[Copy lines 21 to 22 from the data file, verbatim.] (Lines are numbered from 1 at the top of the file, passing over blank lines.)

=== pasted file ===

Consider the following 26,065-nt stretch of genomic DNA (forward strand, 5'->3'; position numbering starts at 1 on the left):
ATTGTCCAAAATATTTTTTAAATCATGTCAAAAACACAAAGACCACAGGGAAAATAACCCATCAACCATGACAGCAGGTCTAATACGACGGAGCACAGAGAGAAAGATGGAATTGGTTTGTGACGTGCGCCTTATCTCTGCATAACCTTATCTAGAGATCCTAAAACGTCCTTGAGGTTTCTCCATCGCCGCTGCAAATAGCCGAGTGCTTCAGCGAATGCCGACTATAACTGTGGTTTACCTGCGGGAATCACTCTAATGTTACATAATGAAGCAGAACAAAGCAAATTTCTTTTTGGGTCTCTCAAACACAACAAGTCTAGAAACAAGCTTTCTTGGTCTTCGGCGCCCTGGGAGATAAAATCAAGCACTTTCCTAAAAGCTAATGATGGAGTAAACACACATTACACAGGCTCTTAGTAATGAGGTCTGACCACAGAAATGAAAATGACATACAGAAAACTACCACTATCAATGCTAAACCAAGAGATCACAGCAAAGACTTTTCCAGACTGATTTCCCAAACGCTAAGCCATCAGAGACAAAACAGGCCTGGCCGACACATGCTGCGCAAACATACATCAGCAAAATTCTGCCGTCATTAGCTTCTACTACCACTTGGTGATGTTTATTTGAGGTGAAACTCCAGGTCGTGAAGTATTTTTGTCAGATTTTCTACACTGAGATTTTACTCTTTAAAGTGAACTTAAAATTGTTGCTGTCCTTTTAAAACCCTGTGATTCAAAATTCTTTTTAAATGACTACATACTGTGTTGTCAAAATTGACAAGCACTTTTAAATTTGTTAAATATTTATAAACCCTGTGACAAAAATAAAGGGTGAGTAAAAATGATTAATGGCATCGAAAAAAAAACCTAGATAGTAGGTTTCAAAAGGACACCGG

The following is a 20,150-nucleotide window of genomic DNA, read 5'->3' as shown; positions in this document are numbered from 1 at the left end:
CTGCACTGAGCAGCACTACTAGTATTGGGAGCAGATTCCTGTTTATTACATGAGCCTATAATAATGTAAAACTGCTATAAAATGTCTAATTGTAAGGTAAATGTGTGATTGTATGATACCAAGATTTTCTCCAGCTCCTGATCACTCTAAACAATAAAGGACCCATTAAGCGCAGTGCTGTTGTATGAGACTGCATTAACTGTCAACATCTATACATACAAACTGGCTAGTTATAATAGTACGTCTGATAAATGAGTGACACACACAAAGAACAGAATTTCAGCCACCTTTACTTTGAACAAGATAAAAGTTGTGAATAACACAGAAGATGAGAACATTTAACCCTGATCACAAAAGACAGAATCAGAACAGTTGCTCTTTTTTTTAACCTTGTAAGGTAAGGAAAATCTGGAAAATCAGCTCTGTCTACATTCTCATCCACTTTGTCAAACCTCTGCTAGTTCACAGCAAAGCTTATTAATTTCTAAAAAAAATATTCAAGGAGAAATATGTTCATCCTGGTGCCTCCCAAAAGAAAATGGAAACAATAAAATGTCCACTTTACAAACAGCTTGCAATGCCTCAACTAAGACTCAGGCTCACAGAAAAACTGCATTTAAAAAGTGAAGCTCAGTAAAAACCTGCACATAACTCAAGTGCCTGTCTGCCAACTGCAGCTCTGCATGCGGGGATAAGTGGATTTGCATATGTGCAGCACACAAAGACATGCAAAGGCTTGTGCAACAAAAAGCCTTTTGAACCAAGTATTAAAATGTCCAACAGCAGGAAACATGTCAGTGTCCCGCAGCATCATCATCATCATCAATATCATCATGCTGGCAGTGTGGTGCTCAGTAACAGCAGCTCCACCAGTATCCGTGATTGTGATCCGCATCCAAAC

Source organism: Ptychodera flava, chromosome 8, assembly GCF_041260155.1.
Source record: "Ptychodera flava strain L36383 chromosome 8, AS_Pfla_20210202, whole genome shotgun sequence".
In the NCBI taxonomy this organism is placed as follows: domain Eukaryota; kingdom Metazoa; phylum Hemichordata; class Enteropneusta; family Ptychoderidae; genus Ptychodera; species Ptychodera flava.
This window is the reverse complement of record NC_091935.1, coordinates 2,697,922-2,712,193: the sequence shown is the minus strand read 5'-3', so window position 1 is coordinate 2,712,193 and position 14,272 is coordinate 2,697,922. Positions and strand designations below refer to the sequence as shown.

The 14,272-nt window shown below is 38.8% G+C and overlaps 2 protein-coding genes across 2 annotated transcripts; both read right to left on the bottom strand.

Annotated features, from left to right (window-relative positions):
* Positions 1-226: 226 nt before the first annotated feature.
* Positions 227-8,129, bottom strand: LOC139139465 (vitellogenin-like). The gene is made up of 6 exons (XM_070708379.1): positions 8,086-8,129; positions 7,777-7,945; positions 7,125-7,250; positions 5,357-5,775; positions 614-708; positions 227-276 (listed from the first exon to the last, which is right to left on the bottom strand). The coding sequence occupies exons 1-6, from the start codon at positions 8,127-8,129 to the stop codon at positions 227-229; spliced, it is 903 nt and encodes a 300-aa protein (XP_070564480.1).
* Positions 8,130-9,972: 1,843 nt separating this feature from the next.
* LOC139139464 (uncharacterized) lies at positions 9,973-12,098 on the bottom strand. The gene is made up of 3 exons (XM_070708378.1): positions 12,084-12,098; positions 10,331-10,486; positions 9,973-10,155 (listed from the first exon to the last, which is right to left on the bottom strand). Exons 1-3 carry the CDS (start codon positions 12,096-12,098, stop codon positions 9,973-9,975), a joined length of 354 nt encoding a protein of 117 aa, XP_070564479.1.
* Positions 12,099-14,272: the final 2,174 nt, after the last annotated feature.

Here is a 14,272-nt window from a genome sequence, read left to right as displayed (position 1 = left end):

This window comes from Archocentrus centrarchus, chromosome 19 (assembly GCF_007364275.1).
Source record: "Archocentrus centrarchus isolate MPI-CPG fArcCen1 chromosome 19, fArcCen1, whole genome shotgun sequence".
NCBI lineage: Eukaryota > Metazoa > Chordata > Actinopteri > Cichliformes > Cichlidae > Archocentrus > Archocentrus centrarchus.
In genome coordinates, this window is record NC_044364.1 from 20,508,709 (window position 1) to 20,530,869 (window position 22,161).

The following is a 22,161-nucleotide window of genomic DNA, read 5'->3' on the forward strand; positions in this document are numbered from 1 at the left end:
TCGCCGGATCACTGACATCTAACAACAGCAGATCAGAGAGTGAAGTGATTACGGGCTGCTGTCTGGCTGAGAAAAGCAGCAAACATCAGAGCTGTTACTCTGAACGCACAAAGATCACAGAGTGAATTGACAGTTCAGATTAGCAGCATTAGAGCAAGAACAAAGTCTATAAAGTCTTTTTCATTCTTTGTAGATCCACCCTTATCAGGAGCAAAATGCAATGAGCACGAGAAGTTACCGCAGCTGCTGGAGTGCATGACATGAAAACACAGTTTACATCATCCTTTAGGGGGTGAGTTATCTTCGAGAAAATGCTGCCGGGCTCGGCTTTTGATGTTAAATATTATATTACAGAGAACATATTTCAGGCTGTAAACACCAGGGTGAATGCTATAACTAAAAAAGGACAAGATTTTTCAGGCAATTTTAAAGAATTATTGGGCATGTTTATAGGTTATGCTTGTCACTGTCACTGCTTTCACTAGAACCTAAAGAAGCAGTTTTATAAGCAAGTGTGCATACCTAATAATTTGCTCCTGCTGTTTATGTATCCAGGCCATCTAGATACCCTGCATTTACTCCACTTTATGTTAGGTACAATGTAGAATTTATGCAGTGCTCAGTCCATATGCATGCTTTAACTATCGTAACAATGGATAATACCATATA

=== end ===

The following is a 22,161-nucleotide window of genomic DNA, read 5'->3' on the forward strand; positions in this document are numbered from 1 at the left end:
TCGCCGGATCACTGACATCTAACAACAGCAGATCAGAGAGTGAAGTGATTACGGGCTGCTGTCTGGCTGAGAAAAGCAGCAAACATCAGAGCTGTTACTCTGAACGCACAAAGATCACAGAGTGAATTGACAGTTCAGATTAGCAGCATTAGAGCAAGAACAAAGTCTATAAAGTCTTTTTCATTCTTTGTAGATCCACCCTTATCAGGAGCAAAATGCAATGAGCACGAGAAGTTACCGCAGCTGCTGGAGTGCATGACATGAAAACACAGTTTACATCATCCTTTAGGGGGTGAGTTATCTTCGAGAAAATGCTGCCGGGCTCGGCTTTTGATGTTAAATATTATATTACAGAGAACATATTTCAGGCTGTAAACACCAGGGTGAATGCTATAACTAAAAAAGGACAAGATTTTTCAGGCAATTTTAAAGAATTATTGGGCATGTTTATAGGTTATGCTTGTCACTGTCACTGCTTTCACTAGAACCTAAAGAAGCAGTTTTATAAGCAAGTGTGCATACCTAATAATTTGCTCCTGCTGTTTATGTATCCAGGCCATCTAGATACCCTGCATTTACTCCACTTTATGTTAGGTACAATGTAGAATTTATGCAGTGCTCAGTCCATATGCATGCTTTAACTATCGTAACAATGGATAATACCATATA